If elected, however, a Kerry administration would have to offer more than soothing words and repaired alliances. Beyond the war in Iraq, the great challenge to U.S. security is terrorism. And terrorism on today's scale is a qualitatively different problem than those that faced Cold War diplomats of Kerry's father's time. It offers no negotiating partners, and its roots are intertwined with economic, geopolitical, and cultural issues on a grand scale. A change of administration would help restore some global goodwill toward the United States, and that alone would be a boon to American security. But much more would depend on that administration's creativity and savvy. Kerry's gamble--and ours--would be that policies based on diplomacy can deflate the terrorist threat. But that's far from a sure bet.

In declaring war on terrorism, the bush administration proceeded from a faulty assumption: that terrorism was a state-based problem. If only that were so. Then the threat of U.S. force would be sufficient to discipline those states that harbor or support terrorists, and that would solve, or at least substantially address, the problem. But terrorism is a multiheaded monster that crosses borders, melts into populations without the knowledge or consent of governments, and requires relatively little by way of infrastructure.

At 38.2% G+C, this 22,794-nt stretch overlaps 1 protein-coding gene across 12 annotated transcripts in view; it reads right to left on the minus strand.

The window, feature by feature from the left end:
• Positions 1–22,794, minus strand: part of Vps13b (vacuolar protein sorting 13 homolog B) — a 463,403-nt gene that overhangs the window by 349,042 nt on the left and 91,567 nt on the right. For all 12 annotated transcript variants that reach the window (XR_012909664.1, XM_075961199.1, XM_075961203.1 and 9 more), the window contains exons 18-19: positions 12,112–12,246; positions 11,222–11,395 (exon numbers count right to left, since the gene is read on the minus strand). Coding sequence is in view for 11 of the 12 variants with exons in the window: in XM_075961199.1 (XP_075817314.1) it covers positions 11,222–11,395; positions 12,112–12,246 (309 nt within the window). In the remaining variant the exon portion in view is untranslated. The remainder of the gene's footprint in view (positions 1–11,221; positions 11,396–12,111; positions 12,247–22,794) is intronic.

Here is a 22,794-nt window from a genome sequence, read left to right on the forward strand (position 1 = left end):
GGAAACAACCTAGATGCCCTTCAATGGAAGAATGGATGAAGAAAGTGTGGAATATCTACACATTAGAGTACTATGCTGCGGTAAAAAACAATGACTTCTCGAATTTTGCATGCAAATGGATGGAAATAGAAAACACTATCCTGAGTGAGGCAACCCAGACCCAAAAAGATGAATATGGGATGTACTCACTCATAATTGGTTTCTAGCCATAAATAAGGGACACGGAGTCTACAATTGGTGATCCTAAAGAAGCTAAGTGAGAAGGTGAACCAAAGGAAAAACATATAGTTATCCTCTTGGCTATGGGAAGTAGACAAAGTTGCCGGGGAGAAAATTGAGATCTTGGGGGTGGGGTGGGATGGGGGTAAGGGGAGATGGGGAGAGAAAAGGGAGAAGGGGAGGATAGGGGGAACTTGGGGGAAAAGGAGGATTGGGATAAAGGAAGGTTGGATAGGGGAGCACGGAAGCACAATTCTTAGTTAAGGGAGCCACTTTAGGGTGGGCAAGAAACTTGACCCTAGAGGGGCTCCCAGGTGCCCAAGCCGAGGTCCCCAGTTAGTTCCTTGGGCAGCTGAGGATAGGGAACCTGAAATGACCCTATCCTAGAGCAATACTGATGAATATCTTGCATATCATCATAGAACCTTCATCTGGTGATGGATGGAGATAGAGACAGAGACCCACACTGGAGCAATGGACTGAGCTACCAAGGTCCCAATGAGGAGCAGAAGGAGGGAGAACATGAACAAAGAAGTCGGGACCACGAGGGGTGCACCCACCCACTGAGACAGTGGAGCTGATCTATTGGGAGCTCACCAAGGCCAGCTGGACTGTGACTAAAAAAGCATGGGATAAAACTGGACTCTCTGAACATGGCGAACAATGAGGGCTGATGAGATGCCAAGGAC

What it does require, however, is a base of antipathy toward the United States and sympathy for terrorist causes and tactics. The latest Pew Research Center poll of global attitudes finds pervasive support in Muslim countries for suicide bombings in both Israel and Iraq. The poll also found that Osama bin Laden is viewed favorably by 65 percent of Pakistanis, 55 percent of Jordanians, and 45 percent of Moroccans. Some of these respondents are potential terrorist recruits; more of them simply comprise the social milieu within which violent groups can operate with tacit sympathy, sometimes with material support, and without exposure. The war on terrorism really is a battle for what has been called, with a bitter resonance John Kerry surely appreciates, the “hearts and minds” of that larger population, which can choose either to nurture or to eject violent extremists. A smart, forward-thinking counterterrorism policy would recognize that because terrorists are nonstate actors, and terrorism a nonstate problem, traditional diplomacy also would not work. It would aim its diplomacy at people rather than states.